Anyway, enough venting. Here's a great resource with a ton of stats: You many need some of these in your back pocket. We would also suggest banning together with the other people you mention - or better yet, do your own little 'flexibility' experiment with one team or department UNDER THE RADAR. That's how we did it. The CEO didn't really know about ROWE until we were 40% of the way through Corporate Best Buy. (Don't know how big your company is - it is easier to fly under the radar and a bigger company. If we would have taken ROWE to the leadership, it would have NEVER gotten of the ground. Managers are afraid of losing power and control. They're used to monitoring the hallways.

Get a copy of Why Work Sucks and How to Fix It and share it with a manager who you feel is open and more progressive. Enlist others to read the book. Try out some of the ideas - like eradicating Sludge, and having conversations with your managers about measurable goals and outcomes - it's a piece of cake to measure people on face-time and hours and much harder to manage based on measurable performance.

Saying "if we do flexible work schedules you'll miss meetings" is just LAME. We all know meetings are mostly big time-wasters and political posturing vehicles.

Cali and Jody

Cali and Jody

June 16, 2008 08:33 PM

Kara - the billable hours conundrum does create conflict with the ROWE mindset which is all about removing time tracking from the equation and focusing only on delivering results.

We like to use the activity of changing a tire to illustrate what we mean when we say any time-tracking is problematic. Say for example you have two people change a flat tire. One person takes 2 hours to do it (bills the client 2 hours), while the other person takes 15 minutes (bills the client 15 minutes). I'm sure you already see the problem. The client loves the guy that took 15 minutes, but the boss loves the guy that took 2 hours because billing the client more time benefits his business.

The outcome of changing a tire is the same in both instances: the car is back on the road. Some people might say that the outcome is changing the tire, but that's where the problem lies. Changing the tire is an activity, not an outcome.

So when thinking in hours, or billing in hours, the hours need to get filled up with activities so that more hours can be billed, which creates the need for more activities and on and on. You can see why in this scenario the outcome might get lost.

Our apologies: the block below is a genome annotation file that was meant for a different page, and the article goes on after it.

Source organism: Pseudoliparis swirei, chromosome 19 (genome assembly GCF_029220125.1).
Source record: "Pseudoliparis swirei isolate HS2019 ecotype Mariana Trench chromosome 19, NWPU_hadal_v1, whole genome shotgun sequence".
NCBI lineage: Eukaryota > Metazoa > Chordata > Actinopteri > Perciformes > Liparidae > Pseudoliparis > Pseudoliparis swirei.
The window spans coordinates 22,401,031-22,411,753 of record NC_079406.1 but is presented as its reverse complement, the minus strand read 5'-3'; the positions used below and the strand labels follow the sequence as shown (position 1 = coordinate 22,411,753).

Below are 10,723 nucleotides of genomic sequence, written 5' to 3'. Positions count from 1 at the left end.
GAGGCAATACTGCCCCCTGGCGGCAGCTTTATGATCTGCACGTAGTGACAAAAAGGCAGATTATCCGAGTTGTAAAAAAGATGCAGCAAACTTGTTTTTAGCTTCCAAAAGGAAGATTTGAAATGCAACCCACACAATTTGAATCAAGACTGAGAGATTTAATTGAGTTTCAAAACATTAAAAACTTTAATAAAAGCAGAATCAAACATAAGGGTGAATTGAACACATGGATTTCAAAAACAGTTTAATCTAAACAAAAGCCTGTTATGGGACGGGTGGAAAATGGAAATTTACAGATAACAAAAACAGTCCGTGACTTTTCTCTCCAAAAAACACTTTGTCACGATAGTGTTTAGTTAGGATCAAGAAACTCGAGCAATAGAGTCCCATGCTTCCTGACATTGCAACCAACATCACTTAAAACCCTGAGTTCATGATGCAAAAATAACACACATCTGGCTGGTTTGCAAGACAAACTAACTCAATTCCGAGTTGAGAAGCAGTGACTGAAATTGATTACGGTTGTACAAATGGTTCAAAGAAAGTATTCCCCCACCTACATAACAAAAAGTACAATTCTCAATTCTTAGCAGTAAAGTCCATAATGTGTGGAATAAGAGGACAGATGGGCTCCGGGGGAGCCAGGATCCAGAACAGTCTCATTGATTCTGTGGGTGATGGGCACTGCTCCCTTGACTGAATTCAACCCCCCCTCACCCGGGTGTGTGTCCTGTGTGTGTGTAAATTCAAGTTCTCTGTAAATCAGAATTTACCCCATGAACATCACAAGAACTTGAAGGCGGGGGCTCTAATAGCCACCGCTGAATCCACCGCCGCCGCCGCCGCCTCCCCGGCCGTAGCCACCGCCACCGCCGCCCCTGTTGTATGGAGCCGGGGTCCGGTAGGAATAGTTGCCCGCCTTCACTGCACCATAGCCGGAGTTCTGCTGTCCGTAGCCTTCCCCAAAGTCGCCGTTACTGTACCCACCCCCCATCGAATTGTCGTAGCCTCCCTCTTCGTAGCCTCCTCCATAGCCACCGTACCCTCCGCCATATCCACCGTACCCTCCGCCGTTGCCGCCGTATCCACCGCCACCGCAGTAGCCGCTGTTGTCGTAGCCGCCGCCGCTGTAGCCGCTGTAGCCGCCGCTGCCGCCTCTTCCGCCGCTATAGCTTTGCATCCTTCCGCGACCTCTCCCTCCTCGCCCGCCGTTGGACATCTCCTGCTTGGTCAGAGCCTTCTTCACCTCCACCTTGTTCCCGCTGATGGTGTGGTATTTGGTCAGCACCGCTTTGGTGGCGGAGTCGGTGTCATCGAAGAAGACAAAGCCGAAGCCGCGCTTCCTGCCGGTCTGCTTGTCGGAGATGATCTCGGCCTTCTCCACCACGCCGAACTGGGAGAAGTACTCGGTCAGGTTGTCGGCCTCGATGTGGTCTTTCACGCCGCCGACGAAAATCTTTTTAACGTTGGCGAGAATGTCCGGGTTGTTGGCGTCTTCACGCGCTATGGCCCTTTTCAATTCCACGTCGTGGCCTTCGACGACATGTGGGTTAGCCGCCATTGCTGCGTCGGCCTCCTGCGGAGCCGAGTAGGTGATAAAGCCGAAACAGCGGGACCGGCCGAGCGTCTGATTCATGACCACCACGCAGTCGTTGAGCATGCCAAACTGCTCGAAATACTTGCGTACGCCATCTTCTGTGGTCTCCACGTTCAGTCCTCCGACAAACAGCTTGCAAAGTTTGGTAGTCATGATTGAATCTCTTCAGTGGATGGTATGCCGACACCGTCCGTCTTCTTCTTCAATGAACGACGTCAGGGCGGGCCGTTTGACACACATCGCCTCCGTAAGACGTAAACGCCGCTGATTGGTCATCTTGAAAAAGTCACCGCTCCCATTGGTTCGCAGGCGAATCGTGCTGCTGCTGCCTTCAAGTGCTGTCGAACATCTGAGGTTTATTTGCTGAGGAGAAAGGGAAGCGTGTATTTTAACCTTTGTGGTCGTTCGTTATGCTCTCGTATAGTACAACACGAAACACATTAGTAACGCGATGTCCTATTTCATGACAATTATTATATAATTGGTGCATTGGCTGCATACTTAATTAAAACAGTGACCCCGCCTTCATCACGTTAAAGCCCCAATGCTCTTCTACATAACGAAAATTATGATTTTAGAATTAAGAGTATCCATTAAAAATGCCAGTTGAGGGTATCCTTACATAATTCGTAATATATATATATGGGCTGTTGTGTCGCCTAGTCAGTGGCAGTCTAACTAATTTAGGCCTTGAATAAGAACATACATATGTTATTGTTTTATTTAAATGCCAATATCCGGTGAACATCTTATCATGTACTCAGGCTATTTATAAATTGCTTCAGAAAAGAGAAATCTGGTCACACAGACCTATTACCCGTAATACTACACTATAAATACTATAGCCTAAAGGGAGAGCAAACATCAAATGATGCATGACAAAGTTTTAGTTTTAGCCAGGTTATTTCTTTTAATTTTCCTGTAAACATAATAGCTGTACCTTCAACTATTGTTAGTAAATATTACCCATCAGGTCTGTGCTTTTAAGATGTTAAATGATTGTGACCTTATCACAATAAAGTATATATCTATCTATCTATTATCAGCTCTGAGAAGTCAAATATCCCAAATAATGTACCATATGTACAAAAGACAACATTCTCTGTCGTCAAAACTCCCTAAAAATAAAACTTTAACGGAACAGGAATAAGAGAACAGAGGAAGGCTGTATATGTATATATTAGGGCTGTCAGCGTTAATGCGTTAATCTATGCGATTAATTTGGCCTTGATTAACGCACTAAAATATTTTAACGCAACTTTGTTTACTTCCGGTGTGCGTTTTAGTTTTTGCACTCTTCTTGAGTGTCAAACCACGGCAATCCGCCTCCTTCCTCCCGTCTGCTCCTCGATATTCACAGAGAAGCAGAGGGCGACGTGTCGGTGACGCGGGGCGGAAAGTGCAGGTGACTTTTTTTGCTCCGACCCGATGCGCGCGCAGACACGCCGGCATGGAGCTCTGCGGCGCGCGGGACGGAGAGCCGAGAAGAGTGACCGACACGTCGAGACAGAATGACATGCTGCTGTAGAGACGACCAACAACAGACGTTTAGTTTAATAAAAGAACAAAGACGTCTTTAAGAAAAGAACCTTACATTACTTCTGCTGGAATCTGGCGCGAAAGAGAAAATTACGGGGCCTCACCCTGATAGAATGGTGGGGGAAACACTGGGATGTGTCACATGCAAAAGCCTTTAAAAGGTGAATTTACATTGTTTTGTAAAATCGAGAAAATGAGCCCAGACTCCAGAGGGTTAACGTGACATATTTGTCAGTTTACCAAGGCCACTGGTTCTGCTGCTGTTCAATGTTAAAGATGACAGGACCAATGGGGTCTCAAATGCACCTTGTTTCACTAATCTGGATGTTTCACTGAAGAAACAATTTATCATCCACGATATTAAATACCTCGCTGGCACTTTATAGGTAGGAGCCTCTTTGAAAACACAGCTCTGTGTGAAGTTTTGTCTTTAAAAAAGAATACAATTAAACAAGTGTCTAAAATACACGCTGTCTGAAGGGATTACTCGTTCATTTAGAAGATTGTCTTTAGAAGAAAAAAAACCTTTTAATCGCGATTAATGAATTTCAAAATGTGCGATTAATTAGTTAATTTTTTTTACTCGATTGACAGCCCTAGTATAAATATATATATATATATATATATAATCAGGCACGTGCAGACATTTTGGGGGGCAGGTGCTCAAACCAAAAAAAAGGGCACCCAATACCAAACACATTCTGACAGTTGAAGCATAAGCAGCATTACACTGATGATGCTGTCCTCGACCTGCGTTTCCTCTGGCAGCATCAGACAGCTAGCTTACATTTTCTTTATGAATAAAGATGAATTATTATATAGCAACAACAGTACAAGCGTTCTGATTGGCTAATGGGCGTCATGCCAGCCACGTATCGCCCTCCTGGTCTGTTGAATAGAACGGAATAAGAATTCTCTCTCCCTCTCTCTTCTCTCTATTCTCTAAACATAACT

Focusing on the outcome and the outcome alone – and forgetting about time (while still meeting deadlines) causes everyone to become more efficient with how they use time because nobody is getting rewarded or penalized on either side.

But, the billable hours/tracking time model has been around for decades. And it won’t be an easy model to overcome. It’s deeply engrained in our practices. In a Results-Only Work Environment, non-exempt or hourly employees who have to track time still share one of the most important benefits – they have complete control over how they spend their time – with no Sludge. The do not have schedules. They are free to do whatever they want, whenever they want, as long as the work gets done. And, they’re trusted to get the work done. They do not have to ask permission to go grocery shopping on a Wednesday morning or visit their sick friend in the hospital on a Thursday afternoon. They don’t feel guilty and are treated like capable adults. They do, however, have to track hours in accordance with the department of labor guidelines.

Even if you are in an environment where you bill clients by the hour, and track time internally, you can still move in the direction of a ROWE: Remove Sludge. Get clear on measureable goals. Make every meeting optional. Say goodbye to scheduled office hours.

Someday, time tracking will be gone from work culture. This is a big change - one that will take years to overcome. Each step, no matter how small or insignificant it may seem today, will move us forward.

We’re glad you liked the book. Pass it on!

Cali and Jody

Rob Wilson

June 20, 2008 03:13 PM

With gas prices getting ever higher, I see telecommuting as becoming a huge benefit for businesses. They will not need to invest in large buildings to house all the people necessary to run the organization. All kinds of expenses decrease in that scenario.

I believe it all comes down to proper management. I am currently helping several companies realize the benefit of "virtual sales management." I manage their sales force (typically small 5-10) from my home via phone calls and online assessments and training tools that helps me help them become better sales people. The sales reps love it because they don't have someone looking over their shoulder making them second guess themselves constantly. I get far more honest responses than I typically do from in-person evaluations. For some reason, people are more honest in a computer survey than they are face-to-face.

Thank you Cali and Jody for brining this type of work-life balance to the forefront. I lost a very successful sales career because I valued work-life balance. The person was a manager that figured I should eat, sleep, dream, and breath the company. If I wasn't in the office for 70 hours a week, I must not have cared. So now I am in business for myself.


September 27, 2008 09:04 PM

Check this site out

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Cali Ressler, Jody Thompson and Brazen CareeristBest Buy HR renegades Cali Ressler and Jody Thompson and Yahoo’s “Brazen Careerist” columnist, Penelope Trunk, tell us how to juggle responsibilities without going crazy.